Hospital service luck of the draw

PUBLISHED : Monday, 21 March, 2011, 12:00am
UPDATED : Monday, 21 March, 2011, 12:00am

How soon a patient receives an operation at public hospitals appears to depend on the luck of the draw.

A cataract patient may wait anything from three to 37 months, according to hospital figures obtained by the South China Morning Post.

The problem, say many doctors and patients' rights representatives, is caused by the uneven distribution of resources among hospitals. The waiting time for cataract operations - one of the most common procedures - is used as a key indicator of health care resources in different districts.

Critics say the Hospital Authority is failing to address a chronic problem of unfair allocation of resources. This means patients are penalised if they live in areas where public hospitals have poor resources.

'For high-volume operations such as cataracts or joint replacements, putting all patients on one list would be fairer to all,' Patients' Rights Association spokesman Tim Pang Hung-cheong said.

The association criticises the authority for allowing big differences in waiting times for medical services to exist at public hospitals.

There are seven groups of public hospitals in Hong Kong. Latest figures obtained by the South China Morning Post show the wait for cataract surgery varies from three months in the Hong Kong West group to 37 months in Kowloon East. The Hong Kong East group has the second-longest wait, 35 months, followed by Kowloon Central, at 25 months. Some 47,000 public patients are awaiting cataract operations.

The Post reported the problem in 2008, when the waiting time for cataract surgery at Kowloon East hospitals was almost 10 years. Since then, the authority has provided extra resources and brought the city's average waiting time down from 35 months to 26 months so far this year. This was done by setting up two designated cataract centres and subsidising patients to have cataract operations at private hospitals.

But big differences in waiting times between the hospital groups remain a problem, prompting lawmakers to pass a non-binding motion early this month calling for reform and greater transparency in the way the Hospital Authority allocates resources. Kowloon East remains the most poorly resourced group in terms of the ratios of doctors, nurses and hospital beds to the population.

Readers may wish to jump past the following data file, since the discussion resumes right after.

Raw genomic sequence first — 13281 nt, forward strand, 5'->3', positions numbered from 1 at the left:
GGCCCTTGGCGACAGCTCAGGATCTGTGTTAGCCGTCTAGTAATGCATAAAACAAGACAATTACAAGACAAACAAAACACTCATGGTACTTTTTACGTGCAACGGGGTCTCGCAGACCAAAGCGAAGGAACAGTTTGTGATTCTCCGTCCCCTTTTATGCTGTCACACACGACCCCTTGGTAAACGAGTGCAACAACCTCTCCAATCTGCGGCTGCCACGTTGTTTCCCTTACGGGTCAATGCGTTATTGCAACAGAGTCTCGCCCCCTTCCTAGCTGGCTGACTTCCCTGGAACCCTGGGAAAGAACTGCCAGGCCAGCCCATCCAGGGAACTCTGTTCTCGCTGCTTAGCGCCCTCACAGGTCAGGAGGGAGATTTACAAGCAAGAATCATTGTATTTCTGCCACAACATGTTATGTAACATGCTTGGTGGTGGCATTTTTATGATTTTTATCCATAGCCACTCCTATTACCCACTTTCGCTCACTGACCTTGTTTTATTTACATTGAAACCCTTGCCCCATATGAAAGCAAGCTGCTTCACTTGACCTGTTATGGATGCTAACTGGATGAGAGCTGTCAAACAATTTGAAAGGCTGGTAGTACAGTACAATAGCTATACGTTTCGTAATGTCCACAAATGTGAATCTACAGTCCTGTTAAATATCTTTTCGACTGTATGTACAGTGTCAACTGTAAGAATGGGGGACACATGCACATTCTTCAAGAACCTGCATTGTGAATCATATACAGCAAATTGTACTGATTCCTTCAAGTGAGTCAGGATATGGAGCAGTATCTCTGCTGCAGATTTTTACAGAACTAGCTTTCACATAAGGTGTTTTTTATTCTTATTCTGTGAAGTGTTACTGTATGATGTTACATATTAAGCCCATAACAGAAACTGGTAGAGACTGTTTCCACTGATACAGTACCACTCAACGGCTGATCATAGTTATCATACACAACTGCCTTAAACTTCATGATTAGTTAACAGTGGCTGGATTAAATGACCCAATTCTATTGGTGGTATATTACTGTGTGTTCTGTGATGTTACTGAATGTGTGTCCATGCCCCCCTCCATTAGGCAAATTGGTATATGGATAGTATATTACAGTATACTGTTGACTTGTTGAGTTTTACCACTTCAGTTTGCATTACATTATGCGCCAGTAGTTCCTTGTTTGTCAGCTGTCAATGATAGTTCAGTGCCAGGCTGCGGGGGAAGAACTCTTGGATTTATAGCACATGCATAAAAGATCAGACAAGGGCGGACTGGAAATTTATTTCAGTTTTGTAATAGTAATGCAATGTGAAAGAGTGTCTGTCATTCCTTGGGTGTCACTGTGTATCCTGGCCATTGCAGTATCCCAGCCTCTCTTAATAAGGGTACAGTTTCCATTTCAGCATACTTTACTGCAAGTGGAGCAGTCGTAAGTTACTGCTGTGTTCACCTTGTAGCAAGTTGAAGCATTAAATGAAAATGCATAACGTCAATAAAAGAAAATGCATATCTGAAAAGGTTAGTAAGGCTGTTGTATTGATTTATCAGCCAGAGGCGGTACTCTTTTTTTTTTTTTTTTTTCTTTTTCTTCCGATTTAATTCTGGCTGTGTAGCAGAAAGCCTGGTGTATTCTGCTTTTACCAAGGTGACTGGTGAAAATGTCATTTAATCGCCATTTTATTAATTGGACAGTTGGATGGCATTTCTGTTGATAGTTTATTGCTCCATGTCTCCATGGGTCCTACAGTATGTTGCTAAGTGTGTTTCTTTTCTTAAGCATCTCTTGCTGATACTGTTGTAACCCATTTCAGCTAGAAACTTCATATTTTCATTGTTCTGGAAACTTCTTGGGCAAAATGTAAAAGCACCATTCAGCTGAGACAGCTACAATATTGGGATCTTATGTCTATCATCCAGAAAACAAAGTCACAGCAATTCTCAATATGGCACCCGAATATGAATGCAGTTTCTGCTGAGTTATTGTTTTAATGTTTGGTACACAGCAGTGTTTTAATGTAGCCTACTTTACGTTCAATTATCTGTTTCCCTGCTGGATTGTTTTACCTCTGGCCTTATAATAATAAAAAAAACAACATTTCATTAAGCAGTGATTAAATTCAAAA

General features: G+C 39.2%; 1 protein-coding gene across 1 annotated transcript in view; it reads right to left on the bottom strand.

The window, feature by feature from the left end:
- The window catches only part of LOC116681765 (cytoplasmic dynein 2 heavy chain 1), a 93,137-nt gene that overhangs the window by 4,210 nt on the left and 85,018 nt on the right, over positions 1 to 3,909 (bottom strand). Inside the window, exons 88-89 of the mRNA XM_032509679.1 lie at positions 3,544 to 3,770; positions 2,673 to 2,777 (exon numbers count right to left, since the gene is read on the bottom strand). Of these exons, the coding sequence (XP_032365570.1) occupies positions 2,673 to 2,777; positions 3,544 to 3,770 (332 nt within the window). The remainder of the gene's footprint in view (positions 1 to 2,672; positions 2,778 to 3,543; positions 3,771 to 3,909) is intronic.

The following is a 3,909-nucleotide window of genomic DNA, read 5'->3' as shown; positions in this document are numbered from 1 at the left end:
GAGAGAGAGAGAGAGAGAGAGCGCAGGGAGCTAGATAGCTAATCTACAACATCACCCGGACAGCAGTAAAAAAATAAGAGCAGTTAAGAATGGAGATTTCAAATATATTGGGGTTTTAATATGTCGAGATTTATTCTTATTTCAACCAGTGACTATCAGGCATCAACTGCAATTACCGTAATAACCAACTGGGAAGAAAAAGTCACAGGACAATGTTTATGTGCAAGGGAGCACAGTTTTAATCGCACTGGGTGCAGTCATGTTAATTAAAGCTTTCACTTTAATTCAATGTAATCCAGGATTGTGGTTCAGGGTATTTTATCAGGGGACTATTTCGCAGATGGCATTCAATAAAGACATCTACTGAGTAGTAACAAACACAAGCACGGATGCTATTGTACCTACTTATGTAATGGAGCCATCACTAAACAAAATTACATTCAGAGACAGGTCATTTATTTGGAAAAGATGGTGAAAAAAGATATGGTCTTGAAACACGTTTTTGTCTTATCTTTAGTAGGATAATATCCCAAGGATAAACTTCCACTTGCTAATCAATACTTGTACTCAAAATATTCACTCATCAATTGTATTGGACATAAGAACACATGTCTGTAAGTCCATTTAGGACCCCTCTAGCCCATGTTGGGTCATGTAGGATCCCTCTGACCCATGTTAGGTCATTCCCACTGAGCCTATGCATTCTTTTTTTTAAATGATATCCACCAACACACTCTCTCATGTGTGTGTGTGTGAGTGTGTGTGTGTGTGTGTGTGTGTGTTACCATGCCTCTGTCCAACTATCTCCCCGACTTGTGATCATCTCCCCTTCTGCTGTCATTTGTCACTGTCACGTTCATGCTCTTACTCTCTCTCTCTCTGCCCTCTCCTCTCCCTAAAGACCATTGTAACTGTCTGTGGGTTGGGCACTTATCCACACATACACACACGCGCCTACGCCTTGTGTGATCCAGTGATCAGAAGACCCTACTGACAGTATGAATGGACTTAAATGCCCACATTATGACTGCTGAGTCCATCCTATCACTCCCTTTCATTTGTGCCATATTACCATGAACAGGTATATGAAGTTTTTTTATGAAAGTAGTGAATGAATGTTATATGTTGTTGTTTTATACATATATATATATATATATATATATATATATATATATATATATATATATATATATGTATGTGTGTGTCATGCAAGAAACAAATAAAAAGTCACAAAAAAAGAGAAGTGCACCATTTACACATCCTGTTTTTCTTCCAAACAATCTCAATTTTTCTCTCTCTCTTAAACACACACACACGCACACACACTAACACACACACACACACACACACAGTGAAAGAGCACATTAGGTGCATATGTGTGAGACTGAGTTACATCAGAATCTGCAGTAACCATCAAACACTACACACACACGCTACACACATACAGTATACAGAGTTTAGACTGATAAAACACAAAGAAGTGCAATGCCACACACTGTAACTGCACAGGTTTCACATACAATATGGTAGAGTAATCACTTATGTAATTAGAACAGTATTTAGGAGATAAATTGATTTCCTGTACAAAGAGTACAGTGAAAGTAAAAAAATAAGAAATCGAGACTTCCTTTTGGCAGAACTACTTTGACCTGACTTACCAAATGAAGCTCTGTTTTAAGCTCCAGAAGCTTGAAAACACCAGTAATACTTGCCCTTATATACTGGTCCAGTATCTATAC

Queen Mary Hospital, which is in the West Hong Kong group, sharply shortened its queue by setting up a cataract centre at Grantham Hospital in Aberdeen in 2009, according to West Hong Kong chief executive Dr Luk Che-chung. The cataract centre served local residents at first and was now ready to treat patients from other districts, Luk said. It was now operating at full capacity, treating 4,000 patients a year.

'It has been a clear policy that the Grantham cataract centre is to serve the whole Hong Kong population, not only residents on Hong Kong Island,' Luk said. 'We have just talked to Kowloon East about logistics in taking their patients. But some patients may not want to come over here for the operations; we give them a choice.'

Some eye doctors have called for a single registry for cataract patients, but the call has never been heeded. The authority plans to publish waiting times for cataract surgery at individual public hospitals but has not said when this would begin.

Luk, formerly chief executive of the Kowloon East group, said centralising waiting lists for cataract or other surgery was complicated.

'Of course we can explore the possibility, but we can foresee it would be very difficult. There are dozens of thousands of patients on the list [for cataract surgery] and some may not want to go to another district for treatment. It is very complex administratively,' he said.

An authority spokesman said cataract surgery was an area of increasing pressure at public hospitals due to increasing demand from the ageing population. The authority would monitor waiting time for cataract surgery and would try to cut the wait by providing more surgery sessions, arranging referrals across hospital groups, and referring patients to private doctors. Before 2009, the authority assessed funding for the groups of hospitals based mainly on the population of the district and group's historical output of medical services. In 2009, it introduced a pay-for-performance funding system that puts more weight on individual hospitals' output.

Join the queue

The average waiting time for cataracts surgery at different hospital groups

HK East: 35 months

HK West: 3 months

Kowloon Central: 25 months

Kowloon East: 37 months

Kowloon West: 21 months

New Territories East: 23 months

New Territories West: 19 months